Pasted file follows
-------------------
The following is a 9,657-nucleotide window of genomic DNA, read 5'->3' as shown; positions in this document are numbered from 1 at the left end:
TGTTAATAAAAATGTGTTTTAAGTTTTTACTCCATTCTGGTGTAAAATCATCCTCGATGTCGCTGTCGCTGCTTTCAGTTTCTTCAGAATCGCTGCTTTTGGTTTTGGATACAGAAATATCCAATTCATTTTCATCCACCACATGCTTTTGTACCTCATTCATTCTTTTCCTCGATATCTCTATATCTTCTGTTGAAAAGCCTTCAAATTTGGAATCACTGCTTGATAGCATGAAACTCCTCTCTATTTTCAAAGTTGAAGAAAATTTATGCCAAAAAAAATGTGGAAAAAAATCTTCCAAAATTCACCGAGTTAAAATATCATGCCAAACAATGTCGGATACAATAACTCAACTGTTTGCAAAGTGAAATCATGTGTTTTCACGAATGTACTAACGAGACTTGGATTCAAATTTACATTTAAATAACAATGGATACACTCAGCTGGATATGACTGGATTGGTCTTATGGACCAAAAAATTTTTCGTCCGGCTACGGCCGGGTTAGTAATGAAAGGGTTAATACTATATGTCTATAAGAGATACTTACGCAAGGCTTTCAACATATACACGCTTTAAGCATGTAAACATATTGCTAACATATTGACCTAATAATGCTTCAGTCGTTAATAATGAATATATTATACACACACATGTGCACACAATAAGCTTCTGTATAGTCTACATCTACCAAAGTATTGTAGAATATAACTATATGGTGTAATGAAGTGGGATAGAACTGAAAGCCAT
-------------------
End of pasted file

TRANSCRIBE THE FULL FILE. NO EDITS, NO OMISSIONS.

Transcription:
The following is a 9,657-nucleotide window of genomic DNA, read 5'->3' as shown; positions in this document are numbered from 1 at the left end:
TGTTAATAAAAATGTGTTTTAAGTTTTTACTCCATTCTGGTGTAAAATCATCCTCGATGTCGCTGTCGCTGCTTTCAGTTTCTTCAGAATCGCTGCTTTTGGTTTTGGATACAGAAATATCCAATTCATTTTCATCCACCACATGCTTTTGTACCTCATTCATTCTTTTCCTCGATATCTCTATATCTTCTGTTGAAAAGCCTTCAAATTTGGAATCACTGCTTGATAGCATGAAACTCCTCTCTATTTTCAAAGTTGAAGAAAATTTATGCCAAAAAAAATGTGGAAAAAAATCTTCCAAAATTCACCGAGTTAAAATATCATGCCAAACAATGTCGGATACAATAACTCAACTGTTTGCAAAGTGAAATCATGTGTTTTCACGAATGTACTAACGAGACTTGGATTCAAATTTACATTTAAATAACAATGGATACACTCAGCTGGATATGACTGGATTGGTCTTATGGACCAAAAAATTTTTCGTCCGGCTACGGCCGGGTTAGTAATGAAAGGGTTAATACTATATGTCTATAAGAGATACTTACGCAAGGCTTTCAACATATACACGCTTTAAGCATGTAAACATATTGCTAACATATTGACCTAATAATGCTTCAGTCGTTAATAATGAATATATTATACACACACATGTGCACACAATAAGCTTCTGTATAGTCTACATCTACCAAAGTATTGTAGAATATAACTATATGGTGTAATGAAGTGGGATAGAACTGAAAGCCAT